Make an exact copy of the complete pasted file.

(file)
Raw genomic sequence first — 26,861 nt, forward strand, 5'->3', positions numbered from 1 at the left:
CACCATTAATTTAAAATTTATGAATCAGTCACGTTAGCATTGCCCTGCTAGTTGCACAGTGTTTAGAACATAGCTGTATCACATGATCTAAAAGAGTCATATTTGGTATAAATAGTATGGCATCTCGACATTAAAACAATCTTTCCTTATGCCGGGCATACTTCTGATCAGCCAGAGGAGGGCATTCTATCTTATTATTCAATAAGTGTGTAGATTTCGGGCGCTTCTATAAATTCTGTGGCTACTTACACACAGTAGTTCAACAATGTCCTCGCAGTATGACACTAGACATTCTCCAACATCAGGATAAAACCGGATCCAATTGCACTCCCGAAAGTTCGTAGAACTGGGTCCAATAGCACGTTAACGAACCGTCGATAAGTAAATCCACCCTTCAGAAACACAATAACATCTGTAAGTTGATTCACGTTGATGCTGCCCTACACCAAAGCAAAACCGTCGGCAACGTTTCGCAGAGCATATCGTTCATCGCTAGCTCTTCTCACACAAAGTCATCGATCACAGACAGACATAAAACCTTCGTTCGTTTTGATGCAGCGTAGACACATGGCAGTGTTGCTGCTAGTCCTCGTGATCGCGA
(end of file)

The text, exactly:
Raw genomic sequence first — 26,861 nt, forward strand, 5'->3', positions numbered from 1 at the left:
CACCATTAATTTAAAATTTATGAATCAGTCACGTTAGCATTGCCCTGCTAGTTGCACAGTGTTTAGAACATAGCTGTATCACATGATCTAAAAGAGTCATATTTGGTATAAATAGTATGGCATCTCGACATTAAAACAATCTTTCCTTATGCCGGGCATACTTCTGATCAGCCAGAGGAGGGCATTCTATCTTATTATTCAATAAGTGTGTAGATTTCGGGCGCTTCTATAAATTCTGTGGCTACTTACACACAGTAGTTCAACAATGTCCTCGCAGTATGACACTAGACATTCTCCAACATCAGGATAAAACCGGATCCAATTGCACTCCCGAAAGTTCGTAGAACTGGGTCCAATAGCACGTTAACGAACCGTCGATAAGTAAATCCACCCTTCAGAAACACAATAACATCTGTAAGTTGATTCACGTTGATGCTGCCCTACACCAAAGCAAAACCGTCGGCAACGTTTCGCAGAGCATATCGTTCATCGCTAGCTCTTCTCACACAAAGTCATCGATCACAGACAGACATAAAACCTTCGTTCGTTTTGATGCAGCGTAGACACATGGCAGTGTTGCTGCTAGTCCTCGTGATCGCGA